Juvenile Justice and Delinquency

This course examines the historical precedents and philosophical reasons for treating juveniles differently from adults. We will review empirical evidence about child development that can illuminate the reasons for their special status within the system. We will also study the major theories that have been proposed as explanations of delinquent behavior. Finally, we take a detailed overview of the juvenile justice system, from its beginnings to the current state of the institution.


The depiction of juveniles projected on TV and in movies are a better barometer of what the culture thinks of kids than what kids think of themselves. In modern movies adults are sometimes clueless, sometimes the enemy, but most often are not in the picture at all.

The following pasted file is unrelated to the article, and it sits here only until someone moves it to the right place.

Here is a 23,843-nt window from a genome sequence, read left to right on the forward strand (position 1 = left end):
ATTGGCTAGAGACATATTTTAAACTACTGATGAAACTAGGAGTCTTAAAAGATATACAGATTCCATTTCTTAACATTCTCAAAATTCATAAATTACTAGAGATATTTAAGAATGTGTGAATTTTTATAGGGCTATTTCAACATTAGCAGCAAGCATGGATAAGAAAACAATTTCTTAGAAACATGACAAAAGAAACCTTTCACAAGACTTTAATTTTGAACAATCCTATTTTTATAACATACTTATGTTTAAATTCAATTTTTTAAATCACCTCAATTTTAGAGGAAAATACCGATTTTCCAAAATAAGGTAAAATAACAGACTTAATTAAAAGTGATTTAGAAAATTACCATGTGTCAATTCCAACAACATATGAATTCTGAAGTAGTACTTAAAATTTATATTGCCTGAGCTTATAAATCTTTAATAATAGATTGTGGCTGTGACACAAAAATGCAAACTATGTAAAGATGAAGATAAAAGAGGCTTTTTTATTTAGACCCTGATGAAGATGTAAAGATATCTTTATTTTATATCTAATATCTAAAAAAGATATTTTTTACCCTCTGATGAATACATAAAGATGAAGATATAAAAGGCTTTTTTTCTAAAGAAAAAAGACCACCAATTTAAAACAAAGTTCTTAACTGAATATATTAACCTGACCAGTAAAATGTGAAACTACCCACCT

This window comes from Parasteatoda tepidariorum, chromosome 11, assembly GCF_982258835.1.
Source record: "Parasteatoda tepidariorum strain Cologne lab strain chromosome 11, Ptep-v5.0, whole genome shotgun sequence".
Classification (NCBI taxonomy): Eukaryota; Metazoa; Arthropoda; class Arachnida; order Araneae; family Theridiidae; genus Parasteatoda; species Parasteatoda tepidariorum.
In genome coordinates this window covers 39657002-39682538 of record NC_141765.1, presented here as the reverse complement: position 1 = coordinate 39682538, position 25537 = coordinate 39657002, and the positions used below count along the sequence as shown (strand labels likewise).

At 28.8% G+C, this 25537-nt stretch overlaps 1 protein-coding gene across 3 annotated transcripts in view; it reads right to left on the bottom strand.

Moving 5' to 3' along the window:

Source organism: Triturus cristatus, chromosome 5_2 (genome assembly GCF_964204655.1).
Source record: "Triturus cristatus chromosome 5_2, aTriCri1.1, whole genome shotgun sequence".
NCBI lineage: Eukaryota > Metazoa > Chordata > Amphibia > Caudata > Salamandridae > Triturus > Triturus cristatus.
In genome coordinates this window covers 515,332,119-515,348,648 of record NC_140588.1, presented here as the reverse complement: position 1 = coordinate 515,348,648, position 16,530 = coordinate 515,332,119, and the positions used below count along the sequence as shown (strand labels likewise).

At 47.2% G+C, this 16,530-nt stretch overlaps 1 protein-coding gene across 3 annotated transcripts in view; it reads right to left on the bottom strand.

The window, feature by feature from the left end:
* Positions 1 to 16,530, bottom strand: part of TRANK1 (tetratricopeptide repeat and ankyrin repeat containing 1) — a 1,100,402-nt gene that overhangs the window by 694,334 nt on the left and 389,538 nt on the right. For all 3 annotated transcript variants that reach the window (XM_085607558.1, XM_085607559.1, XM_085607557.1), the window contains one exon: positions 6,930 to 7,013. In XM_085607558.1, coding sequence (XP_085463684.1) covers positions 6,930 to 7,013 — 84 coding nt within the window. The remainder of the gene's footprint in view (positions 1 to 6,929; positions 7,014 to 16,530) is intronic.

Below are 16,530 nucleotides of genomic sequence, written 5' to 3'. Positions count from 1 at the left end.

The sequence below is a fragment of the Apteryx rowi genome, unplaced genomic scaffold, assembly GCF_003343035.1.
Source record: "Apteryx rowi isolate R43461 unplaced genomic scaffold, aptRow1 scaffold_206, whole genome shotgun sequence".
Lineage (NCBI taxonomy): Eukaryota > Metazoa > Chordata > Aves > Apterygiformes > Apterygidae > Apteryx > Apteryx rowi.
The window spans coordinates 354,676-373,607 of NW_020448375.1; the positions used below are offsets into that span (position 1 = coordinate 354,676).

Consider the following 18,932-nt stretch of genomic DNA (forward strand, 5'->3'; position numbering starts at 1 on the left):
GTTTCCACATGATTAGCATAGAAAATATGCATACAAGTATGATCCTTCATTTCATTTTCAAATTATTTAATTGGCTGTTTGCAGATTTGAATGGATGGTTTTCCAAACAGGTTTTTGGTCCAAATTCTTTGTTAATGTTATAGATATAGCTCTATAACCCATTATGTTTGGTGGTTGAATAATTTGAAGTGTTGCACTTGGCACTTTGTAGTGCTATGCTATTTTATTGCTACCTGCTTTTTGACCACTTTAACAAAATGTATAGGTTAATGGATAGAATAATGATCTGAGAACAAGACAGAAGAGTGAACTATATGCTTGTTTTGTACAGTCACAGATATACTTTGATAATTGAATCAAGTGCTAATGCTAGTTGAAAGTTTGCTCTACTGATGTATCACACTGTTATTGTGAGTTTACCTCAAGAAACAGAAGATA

It has been suggested that aggression is learned primarily through imitation (modeling) and sustained through various forms of intermittent reinforcement. It is argued that visual media are especially influential since they (1) teach actual methods of aggression, (2) often show few of the normal social restraints in expressing aggression, (3) desensitize viewers to violence through repeated exposure, and (4) teach methods of rationalizing and excusing personal responsibility for aggression.

This raises the question, "Are delinquents influenced by the depiction of juveniles in films and on TV?" Here are some student reviews of various teen movies and TV programs. What conclusions can you draw?

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